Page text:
With global temperatures on the rise, preventing temperature abuse is more important than ever. I have several clients who have witnessed guests afflicted with scombroid poisoning right there in their dining room, during service.
Scombroid fish, especially those as common as Tuna and Mahi-mahi, can produce a nasty combination of substances known as scombrotoxin, which, when consumed, can lead to scombroid poisoning. Scombroid poisoning, in turn, sickens your guest almost immediately, results in lawsuits or insurance claims, and the Dept of Health will dispatch their foodborne illness inspectors to conduct a thorough audit of your restaurant.
How do we prevent scombroid poisoning? Let’s define its sources first:
Scombroid is a category of fish that includes Amberjack, Anchovy, Bluefish, Bonito, Escolar, Gemfish, Herring, Horse Mackerel (or Scad), Jack (including Blue Runner, Crevalle, Rainbow Runner, and Roosterfish), Kahawai, Mackerel, Mahi-mahi, Marlin, Menhaden, Pilchard (or Sardine), Sailfish, Sardine, Saury, Shad, Gizzard Shad, Hilsa Shad, Spearfish, Sprat (or Bristling), Trevally, Tuna, Wahoo, and Yellowtail.
One of the most dangerous aspects of scombrotoxin is histamine formation. Histamines are an elusive enemy, affecting some parts of the fish but seldom the whole. Histamine is known neither by sight, taste, or smell. (A laboratory can analyze histamine in fish by employing an alcoholic extraction & quantitation by fluorescence spectroscopy. Not exactly standard-issue kitchen equipment!)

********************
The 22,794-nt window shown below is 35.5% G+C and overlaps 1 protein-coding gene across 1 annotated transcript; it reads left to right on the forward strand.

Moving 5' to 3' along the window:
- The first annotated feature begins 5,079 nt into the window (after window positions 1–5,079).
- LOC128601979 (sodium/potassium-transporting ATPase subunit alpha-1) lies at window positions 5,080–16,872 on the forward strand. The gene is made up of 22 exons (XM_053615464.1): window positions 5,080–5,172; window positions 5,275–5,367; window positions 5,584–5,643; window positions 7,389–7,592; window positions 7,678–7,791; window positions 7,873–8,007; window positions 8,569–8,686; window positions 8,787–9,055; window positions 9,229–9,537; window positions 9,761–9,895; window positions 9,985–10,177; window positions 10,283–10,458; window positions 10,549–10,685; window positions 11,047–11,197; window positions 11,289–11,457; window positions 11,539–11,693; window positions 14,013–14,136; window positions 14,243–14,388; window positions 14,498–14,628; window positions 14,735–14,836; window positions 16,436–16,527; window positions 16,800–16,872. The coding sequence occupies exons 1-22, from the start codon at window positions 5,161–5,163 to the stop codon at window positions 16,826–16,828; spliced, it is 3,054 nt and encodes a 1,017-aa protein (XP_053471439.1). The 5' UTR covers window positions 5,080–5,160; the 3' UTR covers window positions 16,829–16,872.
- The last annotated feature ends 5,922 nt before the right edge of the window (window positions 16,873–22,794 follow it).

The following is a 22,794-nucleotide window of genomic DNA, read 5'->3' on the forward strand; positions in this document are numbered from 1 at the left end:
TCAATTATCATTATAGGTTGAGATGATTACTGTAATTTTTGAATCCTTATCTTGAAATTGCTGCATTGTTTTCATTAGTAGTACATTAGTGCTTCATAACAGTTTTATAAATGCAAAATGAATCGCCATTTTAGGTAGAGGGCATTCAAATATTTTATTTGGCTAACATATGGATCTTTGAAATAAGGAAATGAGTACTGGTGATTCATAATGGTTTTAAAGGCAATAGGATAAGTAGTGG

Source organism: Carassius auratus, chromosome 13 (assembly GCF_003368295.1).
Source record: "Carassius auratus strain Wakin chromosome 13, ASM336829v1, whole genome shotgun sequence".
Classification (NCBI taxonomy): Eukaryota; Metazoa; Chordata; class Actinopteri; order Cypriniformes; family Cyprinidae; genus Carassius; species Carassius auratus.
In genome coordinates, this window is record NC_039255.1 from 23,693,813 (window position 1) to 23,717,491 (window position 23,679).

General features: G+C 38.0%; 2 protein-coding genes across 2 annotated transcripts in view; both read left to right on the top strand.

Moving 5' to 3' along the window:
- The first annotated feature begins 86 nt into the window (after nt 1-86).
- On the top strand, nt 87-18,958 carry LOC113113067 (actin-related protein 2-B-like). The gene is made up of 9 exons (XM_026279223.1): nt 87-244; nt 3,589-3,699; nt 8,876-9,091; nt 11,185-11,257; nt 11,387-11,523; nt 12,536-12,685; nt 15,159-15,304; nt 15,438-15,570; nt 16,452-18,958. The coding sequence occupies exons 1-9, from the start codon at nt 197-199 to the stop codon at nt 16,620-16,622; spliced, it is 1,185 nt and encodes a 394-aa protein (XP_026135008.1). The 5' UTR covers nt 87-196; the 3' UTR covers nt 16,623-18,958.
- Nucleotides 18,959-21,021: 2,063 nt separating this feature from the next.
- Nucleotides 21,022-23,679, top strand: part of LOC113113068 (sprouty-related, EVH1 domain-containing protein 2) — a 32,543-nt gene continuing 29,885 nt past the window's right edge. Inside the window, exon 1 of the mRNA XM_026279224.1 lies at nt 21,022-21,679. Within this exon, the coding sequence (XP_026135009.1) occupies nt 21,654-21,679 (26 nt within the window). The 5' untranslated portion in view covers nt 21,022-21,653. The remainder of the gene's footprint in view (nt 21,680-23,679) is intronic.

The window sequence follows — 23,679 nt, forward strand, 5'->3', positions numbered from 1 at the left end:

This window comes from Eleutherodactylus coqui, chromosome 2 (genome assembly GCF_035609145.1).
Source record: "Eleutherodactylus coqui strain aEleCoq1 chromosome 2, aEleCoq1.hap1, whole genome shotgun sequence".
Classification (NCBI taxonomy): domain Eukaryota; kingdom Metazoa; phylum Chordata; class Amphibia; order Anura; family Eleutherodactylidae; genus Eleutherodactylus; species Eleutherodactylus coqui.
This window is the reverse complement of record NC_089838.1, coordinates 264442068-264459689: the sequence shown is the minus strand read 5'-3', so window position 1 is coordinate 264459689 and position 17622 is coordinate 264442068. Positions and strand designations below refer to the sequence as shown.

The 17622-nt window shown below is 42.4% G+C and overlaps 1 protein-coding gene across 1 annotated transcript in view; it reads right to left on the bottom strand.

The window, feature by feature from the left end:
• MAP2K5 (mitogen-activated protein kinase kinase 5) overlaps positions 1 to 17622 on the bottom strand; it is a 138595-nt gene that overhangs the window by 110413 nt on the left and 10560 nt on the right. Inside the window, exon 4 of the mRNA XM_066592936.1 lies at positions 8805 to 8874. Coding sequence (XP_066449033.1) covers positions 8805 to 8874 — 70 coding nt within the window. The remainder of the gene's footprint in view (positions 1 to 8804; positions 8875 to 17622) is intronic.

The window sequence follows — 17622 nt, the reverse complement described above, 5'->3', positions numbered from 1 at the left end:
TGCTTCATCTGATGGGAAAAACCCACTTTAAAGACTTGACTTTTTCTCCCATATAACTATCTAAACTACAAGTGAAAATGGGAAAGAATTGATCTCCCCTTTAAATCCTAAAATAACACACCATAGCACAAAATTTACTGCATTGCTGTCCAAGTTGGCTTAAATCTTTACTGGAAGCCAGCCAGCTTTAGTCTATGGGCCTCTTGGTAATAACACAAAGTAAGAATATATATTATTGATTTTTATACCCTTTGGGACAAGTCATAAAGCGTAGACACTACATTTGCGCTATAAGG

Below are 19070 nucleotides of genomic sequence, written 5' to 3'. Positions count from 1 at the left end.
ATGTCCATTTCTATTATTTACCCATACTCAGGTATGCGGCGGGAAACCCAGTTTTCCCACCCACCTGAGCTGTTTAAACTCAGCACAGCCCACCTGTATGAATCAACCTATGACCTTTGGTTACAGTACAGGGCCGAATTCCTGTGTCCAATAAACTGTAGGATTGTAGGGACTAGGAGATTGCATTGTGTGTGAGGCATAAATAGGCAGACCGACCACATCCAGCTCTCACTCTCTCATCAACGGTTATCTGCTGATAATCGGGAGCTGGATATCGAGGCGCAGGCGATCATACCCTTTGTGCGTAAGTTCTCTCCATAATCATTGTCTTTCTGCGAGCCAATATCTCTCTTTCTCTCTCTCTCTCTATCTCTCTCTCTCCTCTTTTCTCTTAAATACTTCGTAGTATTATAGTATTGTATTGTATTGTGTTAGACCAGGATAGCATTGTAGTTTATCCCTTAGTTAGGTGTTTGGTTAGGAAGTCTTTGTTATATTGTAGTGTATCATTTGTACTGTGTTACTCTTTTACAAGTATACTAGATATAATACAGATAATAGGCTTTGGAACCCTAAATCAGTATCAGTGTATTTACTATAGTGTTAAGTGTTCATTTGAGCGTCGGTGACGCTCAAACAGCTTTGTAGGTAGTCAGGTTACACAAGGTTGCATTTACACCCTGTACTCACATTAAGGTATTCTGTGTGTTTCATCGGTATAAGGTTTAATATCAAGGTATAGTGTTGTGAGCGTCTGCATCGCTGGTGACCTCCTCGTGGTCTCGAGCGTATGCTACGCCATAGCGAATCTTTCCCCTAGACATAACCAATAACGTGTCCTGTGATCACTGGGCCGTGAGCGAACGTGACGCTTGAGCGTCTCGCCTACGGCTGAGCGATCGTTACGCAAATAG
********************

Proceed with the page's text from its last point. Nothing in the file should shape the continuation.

Nothing can reverse scombrotoxin. Once formed, histamine is here to stay: you can’t cook it away; you can’t kill it by freezing it. If you or one of your guests has ever been hit by scombroid poisoning, you’re not likely to forget it: tingling or burning around the mouth & throat, followed by rash or hives, asthma-like constriction air passageway, a drop in blood pressure, headache, dizziness, itching… all right there at the table, all within a few minutes of consuming the fish. Later, there’s nausea, vomiting, diarrhea.